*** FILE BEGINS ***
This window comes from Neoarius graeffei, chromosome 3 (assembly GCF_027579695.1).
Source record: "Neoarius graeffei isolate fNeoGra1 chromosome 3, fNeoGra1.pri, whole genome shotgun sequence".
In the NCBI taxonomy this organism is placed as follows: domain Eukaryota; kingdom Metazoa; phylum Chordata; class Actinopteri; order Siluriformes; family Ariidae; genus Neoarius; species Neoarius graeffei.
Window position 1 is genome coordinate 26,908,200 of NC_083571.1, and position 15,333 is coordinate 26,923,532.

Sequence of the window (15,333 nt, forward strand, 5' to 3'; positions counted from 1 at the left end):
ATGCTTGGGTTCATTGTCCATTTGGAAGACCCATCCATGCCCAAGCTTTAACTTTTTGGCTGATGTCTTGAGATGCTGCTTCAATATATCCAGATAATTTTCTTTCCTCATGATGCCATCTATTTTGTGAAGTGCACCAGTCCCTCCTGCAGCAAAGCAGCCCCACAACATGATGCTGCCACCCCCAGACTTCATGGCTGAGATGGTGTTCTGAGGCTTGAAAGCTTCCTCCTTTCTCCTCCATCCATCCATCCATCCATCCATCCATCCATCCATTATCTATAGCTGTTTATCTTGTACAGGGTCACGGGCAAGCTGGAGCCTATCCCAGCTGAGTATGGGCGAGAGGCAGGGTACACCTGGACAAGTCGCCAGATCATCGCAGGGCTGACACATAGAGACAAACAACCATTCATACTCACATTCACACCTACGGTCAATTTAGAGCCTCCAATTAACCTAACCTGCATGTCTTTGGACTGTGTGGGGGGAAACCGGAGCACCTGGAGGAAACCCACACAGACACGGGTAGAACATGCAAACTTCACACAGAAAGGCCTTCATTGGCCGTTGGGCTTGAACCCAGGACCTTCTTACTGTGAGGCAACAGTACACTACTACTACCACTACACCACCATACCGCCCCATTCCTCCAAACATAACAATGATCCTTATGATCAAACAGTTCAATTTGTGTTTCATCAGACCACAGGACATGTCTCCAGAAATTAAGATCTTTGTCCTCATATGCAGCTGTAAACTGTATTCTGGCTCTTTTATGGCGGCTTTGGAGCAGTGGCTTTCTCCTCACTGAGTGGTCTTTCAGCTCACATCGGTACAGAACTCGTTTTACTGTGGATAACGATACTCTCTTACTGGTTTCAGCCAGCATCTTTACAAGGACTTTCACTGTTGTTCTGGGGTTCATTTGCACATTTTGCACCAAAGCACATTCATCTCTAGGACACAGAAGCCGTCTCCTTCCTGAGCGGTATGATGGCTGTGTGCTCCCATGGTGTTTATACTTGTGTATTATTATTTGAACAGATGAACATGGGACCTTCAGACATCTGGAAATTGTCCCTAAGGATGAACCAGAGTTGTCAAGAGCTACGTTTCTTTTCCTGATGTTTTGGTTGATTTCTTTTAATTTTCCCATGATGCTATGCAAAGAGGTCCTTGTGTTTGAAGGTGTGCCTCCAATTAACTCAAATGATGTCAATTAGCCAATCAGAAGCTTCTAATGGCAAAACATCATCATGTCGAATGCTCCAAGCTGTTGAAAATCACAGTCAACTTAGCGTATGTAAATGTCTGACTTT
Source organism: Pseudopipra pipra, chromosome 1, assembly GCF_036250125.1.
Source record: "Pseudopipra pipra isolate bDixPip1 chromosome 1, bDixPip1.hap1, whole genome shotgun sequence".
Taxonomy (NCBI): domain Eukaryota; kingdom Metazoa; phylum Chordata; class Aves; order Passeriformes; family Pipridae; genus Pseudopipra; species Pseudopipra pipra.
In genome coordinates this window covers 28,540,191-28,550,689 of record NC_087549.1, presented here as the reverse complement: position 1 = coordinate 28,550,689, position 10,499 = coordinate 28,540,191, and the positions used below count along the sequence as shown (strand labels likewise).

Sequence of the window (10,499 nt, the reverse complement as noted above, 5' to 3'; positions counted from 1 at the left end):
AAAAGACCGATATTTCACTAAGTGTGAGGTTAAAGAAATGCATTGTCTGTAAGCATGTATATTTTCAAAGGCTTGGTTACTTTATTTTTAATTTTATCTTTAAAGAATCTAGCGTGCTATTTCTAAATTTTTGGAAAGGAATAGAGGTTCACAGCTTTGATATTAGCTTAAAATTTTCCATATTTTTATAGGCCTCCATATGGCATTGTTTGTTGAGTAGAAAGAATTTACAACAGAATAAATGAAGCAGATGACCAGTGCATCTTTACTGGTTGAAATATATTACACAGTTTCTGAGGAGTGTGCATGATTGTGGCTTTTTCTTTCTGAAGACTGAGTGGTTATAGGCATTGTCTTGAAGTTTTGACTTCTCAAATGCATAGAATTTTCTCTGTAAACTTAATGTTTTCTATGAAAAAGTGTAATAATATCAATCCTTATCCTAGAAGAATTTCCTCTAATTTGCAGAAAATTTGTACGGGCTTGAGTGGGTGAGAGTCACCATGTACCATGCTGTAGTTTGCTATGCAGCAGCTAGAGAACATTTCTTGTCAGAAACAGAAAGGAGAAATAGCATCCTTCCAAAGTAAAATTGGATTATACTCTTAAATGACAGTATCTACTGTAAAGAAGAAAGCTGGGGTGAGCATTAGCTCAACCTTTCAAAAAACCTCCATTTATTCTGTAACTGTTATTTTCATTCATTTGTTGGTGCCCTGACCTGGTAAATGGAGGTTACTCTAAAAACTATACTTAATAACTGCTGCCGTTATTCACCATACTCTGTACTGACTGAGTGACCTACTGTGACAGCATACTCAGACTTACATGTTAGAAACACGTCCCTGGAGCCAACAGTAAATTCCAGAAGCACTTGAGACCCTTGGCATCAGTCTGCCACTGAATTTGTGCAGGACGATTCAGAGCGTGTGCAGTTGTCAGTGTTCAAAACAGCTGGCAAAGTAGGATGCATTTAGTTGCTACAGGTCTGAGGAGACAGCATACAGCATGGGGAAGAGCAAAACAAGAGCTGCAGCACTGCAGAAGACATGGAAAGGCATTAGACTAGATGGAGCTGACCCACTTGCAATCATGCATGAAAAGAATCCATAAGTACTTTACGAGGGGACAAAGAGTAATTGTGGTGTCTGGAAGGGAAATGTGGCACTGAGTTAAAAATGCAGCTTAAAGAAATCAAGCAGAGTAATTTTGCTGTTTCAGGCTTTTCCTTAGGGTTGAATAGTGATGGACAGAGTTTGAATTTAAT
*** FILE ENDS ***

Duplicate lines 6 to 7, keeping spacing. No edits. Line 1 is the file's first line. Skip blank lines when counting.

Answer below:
ATGCTTGGGTTCATTGTCCATTTGGAAGACCCATCCATGCCCAAGCTTTAACTTTTTGGCTGATGTCTTGAGATGCTGCTTCAATATATCCAGATAATTTTCTTTCCTCATGATGCCATCTATTTTGTGAAGTGCACCAGTCCCTCCTGCAGCAAAGCAGCCCCACAACATGATGCTGCCACCCCCAGACTTCATGGCTGAGATGGTGTTCTGAGGCTTGAAAGCTTCCTCCTTTCTCCTCCATCCATCCATCCATCCATCCATCCATCCATCCATTATCTATAGCTGTTTATCTTGTACAGGGTCACGGGCAAGCTGGAGCCTATCCCAGCTGAGTATGGGCGAGAGGCAGGGTACACCTGGACAAGTCGCCAGATCATCGCAGGGCTGACACATAGAGACAAACAACCATTCATACTCACATTCACACCTACGGTCAATTTAGAGCCTCCAATTAACCTAACCTGCATGTCTTTGGACTGTGTGGGGGGAAACCGGAGCACCTGGAGGAAACCCACACAGACACGGGTAGAACATGCAAACTTCACACAGAAAGGCCTTCATTGGCCGTTGGGCTTGAACCCAGGACCTTCTTACTGTGAGGCAACAGTACACTACTACTACCACTACACCACCATACCGCCCCATTCCTCCAAACATAACAATGATCCTTATGATCAAACAGTTCAATTTGTGTTTCATCAGACCACAGGACATGTCTCCAGAAATTAAGATCTTTGTCCTCATATGCAGCTGTAAACTGTATTCTGGCTCTTTTATGGCGGCTTTGGAGCAGTGGCTTTCTCCTCACTGAGTGGTCTTTCAGCTCACATCGGTACAGAACTCGTTTTACTGTGGATAACGATACTCTCTTACTGGTTTCAGCCAGCATCTTTACAAGGACTTTCACTGTTGTTCTGGGGTTCATTTGCACATTTTGCACCAAAGCACATTCATCTCTAGGACACAGAAGCCGTCTCCTTCCTGAGCGGTATGATGGCTGTGTGCTCCCATGGTGTTTATACTTGTGTATTATTATTTGAACAGATGAACATGGGACCTTCAGACATCTGGAAATTGTCCCTAAGGATGAACCAGAGTTGTCAAGAGCTACGTTTCTTTTCCTGATGTTTTGGTTGATTTCTTTTAATTTTCCCATGATGCTATGCAAAGAGGTCCTTGTGTTTGAAGGTGTGCCTCCAATTAACTCAAATGATGTCAATTAGCCAATCAGAAGCTTCTAATGGCAAAACATCATCATGTCGAATGCTCCAAGCTGTTGAAAATCACAGTCAACTTAGCGTATGTAAATGTCTGACTTT
Source organism: Pseudopipra pipra, chromosome 1, assembly GCF_036250125.1.